[ntp:questions] Unresolved Symbol

Per Hedeland per at hedeland.org
Tue Aug 21 08:42:10 UTC 2007


In article <1187653764.667735.309710 at m37g2000prh.googlegroups.com> Aggie
<c.kevin.lam at gmail.com> writes:
>On Aug 10, 12:15 pm, p... at hedeland.org (Per Hedeland) wrote:
>> In article <T1186727... at ex.djwhome.demon.co.uk.invalid>
>>
>> da... at ed.djwhome.demon.co.uk.invalid (David Woolley) writes:
>> >In article <1186703380.966947.229... at i38g2000prf.googlegroups.com>,
>> >Aggie <c.kevin.... at gmail.com> wrote:
>>
>> >> Machine Check
>>
>> >Machine check should never be the result of software problems (except
>> >kernel ones which leave the hardware in a diagnostic mode).  It means
>> >you have a broken CPU, memory, or other core part of the hardware.
>>
>> Are you knowledgeable enough about VxWorks to know exactly what
>> conditions it would report as "Machine Check"?
>
>No, I don't know much things on VxWorks.

Actually my question was directed at David, who asserted that this was a
hardware problem. As I wrote, he may well be right, unfortunately he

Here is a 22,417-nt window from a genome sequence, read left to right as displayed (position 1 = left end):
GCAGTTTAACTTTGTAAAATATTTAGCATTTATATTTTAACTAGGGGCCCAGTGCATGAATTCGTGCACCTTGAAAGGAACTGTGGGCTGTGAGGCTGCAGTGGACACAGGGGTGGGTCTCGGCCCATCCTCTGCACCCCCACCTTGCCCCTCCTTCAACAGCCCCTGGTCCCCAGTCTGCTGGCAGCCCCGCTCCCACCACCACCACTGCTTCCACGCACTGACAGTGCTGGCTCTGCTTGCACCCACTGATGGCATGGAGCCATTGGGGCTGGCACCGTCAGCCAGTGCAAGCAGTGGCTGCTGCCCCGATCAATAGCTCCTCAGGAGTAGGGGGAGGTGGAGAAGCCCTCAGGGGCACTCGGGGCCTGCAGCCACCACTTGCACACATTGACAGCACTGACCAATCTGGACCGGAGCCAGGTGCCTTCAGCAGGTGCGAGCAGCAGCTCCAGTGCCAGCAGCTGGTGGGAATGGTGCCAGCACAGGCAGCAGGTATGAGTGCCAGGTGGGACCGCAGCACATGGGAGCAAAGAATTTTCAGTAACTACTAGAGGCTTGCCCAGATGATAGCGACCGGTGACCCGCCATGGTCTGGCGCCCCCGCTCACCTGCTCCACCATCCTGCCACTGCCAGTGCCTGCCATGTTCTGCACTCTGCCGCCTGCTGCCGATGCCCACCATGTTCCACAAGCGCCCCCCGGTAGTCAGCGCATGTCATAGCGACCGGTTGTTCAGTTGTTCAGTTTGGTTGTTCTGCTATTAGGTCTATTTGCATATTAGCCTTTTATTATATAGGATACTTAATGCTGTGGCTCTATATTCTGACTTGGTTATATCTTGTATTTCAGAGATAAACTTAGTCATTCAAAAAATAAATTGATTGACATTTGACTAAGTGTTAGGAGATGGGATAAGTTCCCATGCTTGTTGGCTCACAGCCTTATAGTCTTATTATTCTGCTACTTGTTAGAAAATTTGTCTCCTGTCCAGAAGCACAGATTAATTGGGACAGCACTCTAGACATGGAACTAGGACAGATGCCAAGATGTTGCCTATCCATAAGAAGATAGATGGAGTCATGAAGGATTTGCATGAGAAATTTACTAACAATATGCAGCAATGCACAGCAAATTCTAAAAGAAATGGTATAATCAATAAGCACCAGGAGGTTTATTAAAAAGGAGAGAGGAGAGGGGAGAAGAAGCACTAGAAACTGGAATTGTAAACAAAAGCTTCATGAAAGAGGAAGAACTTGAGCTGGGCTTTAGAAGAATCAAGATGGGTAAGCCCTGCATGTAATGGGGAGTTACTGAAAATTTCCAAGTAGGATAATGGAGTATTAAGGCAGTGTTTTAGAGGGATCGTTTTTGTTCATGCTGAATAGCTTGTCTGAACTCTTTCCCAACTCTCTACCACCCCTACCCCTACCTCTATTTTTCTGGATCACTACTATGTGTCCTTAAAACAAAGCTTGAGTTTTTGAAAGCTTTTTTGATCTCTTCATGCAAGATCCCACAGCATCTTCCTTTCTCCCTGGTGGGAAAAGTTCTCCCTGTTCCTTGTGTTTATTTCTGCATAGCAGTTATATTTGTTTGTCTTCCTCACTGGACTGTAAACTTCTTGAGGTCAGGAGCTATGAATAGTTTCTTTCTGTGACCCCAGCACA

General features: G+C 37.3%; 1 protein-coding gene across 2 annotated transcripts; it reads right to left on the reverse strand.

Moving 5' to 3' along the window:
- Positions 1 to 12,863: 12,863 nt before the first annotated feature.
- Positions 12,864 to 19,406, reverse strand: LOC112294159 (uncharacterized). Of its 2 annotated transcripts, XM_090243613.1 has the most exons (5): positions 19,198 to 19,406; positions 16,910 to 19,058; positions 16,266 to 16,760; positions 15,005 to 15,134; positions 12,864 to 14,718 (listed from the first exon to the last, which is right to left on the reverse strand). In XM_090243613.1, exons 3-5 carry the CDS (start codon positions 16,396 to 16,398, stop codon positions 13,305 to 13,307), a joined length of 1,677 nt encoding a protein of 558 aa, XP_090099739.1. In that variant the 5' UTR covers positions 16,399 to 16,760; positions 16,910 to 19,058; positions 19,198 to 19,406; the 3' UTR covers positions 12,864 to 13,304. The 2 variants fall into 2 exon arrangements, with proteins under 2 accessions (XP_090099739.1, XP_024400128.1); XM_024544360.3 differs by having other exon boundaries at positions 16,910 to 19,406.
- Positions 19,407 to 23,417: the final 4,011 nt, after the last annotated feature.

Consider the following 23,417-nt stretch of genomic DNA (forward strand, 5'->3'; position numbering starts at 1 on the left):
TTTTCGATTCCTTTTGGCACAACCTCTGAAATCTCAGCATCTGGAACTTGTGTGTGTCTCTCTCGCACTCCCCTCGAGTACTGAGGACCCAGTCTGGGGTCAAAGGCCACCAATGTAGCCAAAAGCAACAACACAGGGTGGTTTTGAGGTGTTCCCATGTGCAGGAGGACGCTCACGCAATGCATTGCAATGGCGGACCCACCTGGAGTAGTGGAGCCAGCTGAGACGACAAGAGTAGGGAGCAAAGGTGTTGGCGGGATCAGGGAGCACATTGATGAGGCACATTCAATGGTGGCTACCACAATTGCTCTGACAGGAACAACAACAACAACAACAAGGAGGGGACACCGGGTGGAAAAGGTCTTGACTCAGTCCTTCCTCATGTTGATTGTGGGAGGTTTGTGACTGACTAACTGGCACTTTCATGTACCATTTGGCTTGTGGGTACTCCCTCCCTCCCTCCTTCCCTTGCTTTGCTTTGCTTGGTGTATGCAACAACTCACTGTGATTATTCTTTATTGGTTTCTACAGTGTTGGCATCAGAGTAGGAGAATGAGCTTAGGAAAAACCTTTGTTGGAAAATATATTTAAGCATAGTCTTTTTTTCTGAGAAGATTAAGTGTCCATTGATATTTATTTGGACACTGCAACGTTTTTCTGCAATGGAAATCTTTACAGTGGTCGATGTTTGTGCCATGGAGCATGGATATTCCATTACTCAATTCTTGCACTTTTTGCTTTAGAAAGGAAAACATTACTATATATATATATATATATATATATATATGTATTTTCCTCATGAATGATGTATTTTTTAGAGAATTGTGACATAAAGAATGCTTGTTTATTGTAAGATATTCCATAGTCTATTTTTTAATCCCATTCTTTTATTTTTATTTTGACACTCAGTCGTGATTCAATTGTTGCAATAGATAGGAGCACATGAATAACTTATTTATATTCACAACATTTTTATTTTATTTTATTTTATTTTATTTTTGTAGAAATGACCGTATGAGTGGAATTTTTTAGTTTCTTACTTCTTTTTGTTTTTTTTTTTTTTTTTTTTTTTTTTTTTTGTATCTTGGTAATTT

didn't answer...

However if you don't know much about VxWorks, trying to get ntpd to work
there may be a bit optimistic.

>> You may well be right (in
>> principle and/or in practice), but from my experience with VxWorks
>> (several years old, muddled by less than perfect memory), that's the
>> kind of message you would get whenever you did something that would
>> result in "segmentation fault" or "bus error" on Unix - basically any
>> kind of invalid memory access. Most commonly dereferencing a NULL
>> pointer.
>
>
>Yes, I think you are right on the dereferncing a NULL part.

Hm, if you think so based on the occurrence of NULL in the source,
you're jumping to conclusions - NULL-dereferencing bugs typically happen
when the code *doesn't* check for pointers being NULL.:-)

> Is there a
>NUL?? is it the same as NULL??

NUL normally "means" the char value 0 a.k.a. '\0', the standard string
terminator in C, while NULL is a "null pointer", a.k.a. the value
obtained by conversion of 0 to the pointer type. In practice they may be
the same, but it would of course be confusing to mix them. Also in
practice NUL is rarely used in code and doesn't have a definition in
standard include files AFAIK. The 'libopts' code in current ntpd defines
it in libopts/compat/compat.h.

>Here's the line that gave me error:
>    if ((pOpts->pzCurOpt != NULL) && (*pOpts->pzCurOpt != NUL))

Hm, that line would only cause a NULL dereference if pOpts was NULL, and
if the stack trace in your earlier post is to be believed, that isn't
the case. Of course another possibility is that the address otherwise is
outside your physical (or virtual if you use some MMU functionalilty)
memory range, though it doesn't seem very likely. Or an actual hardware
error...

--Per Hedeland
per at hedeland.org




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